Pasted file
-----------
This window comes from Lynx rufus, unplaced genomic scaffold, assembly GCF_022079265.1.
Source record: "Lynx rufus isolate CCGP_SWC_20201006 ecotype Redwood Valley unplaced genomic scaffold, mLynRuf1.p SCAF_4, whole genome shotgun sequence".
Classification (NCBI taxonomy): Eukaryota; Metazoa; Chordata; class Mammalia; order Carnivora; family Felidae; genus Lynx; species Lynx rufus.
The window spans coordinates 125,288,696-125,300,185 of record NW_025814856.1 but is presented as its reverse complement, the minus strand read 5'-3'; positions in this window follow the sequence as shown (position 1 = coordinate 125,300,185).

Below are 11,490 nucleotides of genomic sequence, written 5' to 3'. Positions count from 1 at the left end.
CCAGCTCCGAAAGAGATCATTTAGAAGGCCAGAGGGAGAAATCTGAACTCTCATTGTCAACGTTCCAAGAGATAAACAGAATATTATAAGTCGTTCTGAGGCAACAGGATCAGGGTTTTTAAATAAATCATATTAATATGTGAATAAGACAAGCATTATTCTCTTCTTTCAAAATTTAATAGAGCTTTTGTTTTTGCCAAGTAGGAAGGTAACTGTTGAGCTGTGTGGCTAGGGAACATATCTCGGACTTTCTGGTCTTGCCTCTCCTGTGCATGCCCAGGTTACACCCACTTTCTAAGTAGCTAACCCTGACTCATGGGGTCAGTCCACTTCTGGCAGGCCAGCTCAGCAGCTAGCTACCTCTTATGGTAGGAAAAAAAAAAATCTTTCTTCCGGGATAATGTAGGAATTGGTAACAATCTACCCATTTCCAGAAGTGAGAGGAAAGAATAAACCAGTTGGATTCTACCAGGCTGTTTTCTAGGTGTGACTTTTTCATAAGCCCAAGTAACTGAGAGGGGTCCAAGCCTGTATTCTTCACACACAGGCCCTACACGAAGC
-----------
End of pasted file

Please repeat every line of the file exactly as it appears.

This window comes from Lynx rufus, unplaced genomic scaffold, assembly GCF_022079265.1.
Source record: "Lynx rufus isolate CCGP_SWC_20201006 ecotype Redwood Valley unplaced genomic scaffold, mLynRuf1.p SCAF_4, whole genome shotgun sequence".
Classification (NCBI taxonomy): Eukaryota; Metazoa; Chordata; class Mammalia; order Carnivora; family Felidae; genus Lynx; species Lynx rufus.
The window spans coordinates 125,288,696-125,300,185 of record NW_025814856.1 but is presented as its reverse complement, the minus strand read 5'-3'; positions in this window follow the sequence as shown (position 1 = coordinate 125,300,185).

Below are 11,490 nucleotides of genomic sequence, written 5' to 3'. Positions count from 1 at the left end.
CCAGCTCCGAAAGAGATCATTTAGAAGGCCAGAGGGAGAAATCTGAACTCTCATTGTCAACGTTCCAAGAGATAAACAGAATATTATAAGTCGTTCTGAGGCAACAGGATCAGGGTTTTTAAATAAATCATATTAATATGTGAATAAGACAAGCATTATTCTCTTCTTTCAAAATTTAATAGAGCTTTTGTTTTTGCCAAGTAGGAAGGTAACTGTTGAGCTGTGTGGCTAGGGAACATATCTCGGACTTTCTGGTCTTGCCTCTCCTGTGCATGCCCAGGTTACACCCACTTTCTAAGTAGCTAACCCTGACTCATGGGGTCAGTCCACTTCTGGCAGGCCAGCTCAGCAGCTAGCTACCTCTTATGGTAGGAAAAAAAAAAATCTTTCTTCCGGGATAATGTAGGAATTGGTAACAATCTACCCATTTCCAGAAGTGAGAGGAAAGAATAAACCAGTTGGATTCTACCAGGCTGTTTTCTAGGTGTGACTTTTTCATAAGCCCAAGTAACTGAGAGGGGTCCAAGCCTGTATTCTTCACACACAGGCCCTACACGAAGC